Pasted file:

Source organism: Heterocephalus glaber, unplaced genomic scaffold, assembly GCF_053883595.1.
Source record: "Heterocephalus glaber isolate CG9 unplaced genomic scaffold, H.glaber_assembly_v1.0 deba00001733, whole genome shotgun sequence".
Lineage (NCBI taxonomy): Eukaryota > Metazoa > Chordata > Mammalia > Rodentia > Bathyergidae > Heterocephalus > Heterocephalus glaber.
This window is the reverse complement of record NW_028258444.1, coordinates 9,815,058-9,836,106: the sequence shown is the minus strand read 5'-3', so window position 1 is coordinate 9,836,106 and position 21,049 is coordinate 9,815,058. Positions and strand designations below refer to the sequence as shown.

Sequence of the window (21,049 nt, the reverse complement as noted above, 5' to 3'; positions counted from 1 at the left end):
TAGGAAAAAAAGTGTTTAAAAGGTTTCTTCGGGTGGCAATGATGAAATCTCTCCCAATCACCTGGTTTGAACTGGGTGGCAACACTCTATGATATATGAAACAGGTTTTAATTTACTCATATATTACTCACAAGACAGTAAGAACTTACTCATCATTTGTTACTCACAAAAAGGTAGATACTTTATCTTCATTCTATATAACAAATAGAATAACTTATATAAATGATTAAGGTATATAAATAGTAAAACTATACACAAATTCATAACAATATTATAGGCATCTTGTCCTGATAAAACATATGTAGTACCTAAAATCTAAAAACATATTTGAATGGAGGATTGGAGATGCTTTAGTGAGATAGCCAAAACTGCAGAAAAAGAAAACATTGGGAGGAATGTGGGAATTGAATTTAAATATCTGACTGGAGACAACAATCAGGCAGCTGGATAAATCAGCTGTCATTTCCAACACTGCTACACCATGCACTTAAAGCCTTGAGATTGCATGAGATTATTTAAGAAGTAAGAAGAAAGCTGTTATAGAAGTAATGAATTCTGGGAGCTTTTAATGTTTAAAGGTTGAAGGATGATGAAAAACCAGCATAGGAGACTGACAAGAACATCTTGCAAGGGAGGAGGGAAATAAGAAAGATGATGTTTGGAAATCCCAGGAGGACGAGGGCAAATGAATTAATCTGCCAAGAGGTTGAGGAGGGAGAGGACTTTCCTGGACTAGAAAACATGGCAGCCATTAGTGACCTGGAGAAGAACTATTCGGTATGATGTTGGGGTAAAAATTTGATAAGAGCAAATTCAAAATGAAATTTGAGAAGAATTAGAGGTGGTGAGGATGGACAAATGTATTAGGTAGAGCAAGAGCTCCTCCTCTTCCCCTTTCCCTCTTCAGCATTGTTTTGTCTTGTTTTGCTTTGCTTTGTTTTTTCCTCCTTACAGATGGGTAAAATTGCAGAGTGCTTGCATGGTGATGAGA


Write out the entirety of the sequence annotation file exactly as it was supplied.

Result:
Source organism: Heterocephalus glaber, unplaced genomic scaffold, assembly GCF_053883595.1.
Source record: "Heterocephalus glaber isolate CG9 unplaced genomic scaffold, H.glaber_assembly_v1.0 deba00001733, whole genome shotgun sequence".
Lineage (NCBI taxonomy): Eukaryota > Metazoa > Chordata > Mammalia > Rodentia > Bathyergidae > Heterocephalus > Heterocephalus glaber.
This window is the reverse complement of record NW_028258444.1, coordinates 9,815,058-9,836,106: the sequence shown is the minus strand read 5'-3', so window position 1 is coordinate 9,836,106 and position 21,049 is coordinate 9,815,058. Positions and strand designations below refer to the sequence as shown.

Sequence of the window (21,049 nt, the reverse complement as noted above, 5' to 3'; positions counted from 1 at the left end):
TAGGAAAAAAAGTGTTTAAAAGGTTTCTTCGGGTGGCAATGATGAAATCTCTCCCAATCACCTGGTTTGAACTGGGTGGCAACACTCTATGATATATGAAACAGGTTTTAATTTACTCATATATTACTCACAAGACAGTAAGAACTTACTCATCATTTGTTACTCACAAAAAGGTAGATACTTTATCTTCATTCTATATAACAAATAGAATAACTTATATAAATGATTAAGGTATATAAATAGTAAAACTATACACAAATTCATAACAATATTATAGGCATCTTGTCCTGATAAAACATATGTAGTACCTAAAATCTAAAAACATATTTGAATGGAGGATTGGAGATGCTTTAGTGAGATAGCCAAAACTGCAGAAAAAGAAAACATTGGGAGGAATGTGGGAATTGAATTTAAATATCTGACTGGAGACAACAATCAGGCAGCTGGATAAATCAGCTGTCATTTCCAACACTGCTACACCATGCACTTAAAGCCTTGAGATTGCATGAGATTATTTAAGAAGTAAGAAGAAAGCTGTTATAGAAGTAATGAATTCTGGGAGCTTTTAATGTTTAAAGGTTGAAGGATGATGAAAAACCAGCATAGGAGACTGACAAGAACATCTTGCAAGGGAGGAGGGAAATAAGAAAGATGATGTTTGGAAATCCCAGGAGGACGAGGGCAAATGAATTAATCTGCCAAGAGGTTGAGGAGGGAGAGGACTTTCCTGGACTAGAAAACATGGCAGCCATTAGTGACCTGGAGAAGAACTATTCGGTATGATGTTGGGGTAAAAATTTGATAAGAGCAAATTCAAAATGAAATTTGAGAAGAATTAGAGGTGGTGAGGATGGACAAATGTATTAGGTAGAGCAAGAGCTCCTCCTCTTCCCCTTTCCCTCTTCAGCATTGTTTTGTCTTGTTTTGCTTTGCTTTGTTTTTTCCTCCTTACAGATGGGTAAAATTGCAGAGTGCTTGCATGGTGATGAGA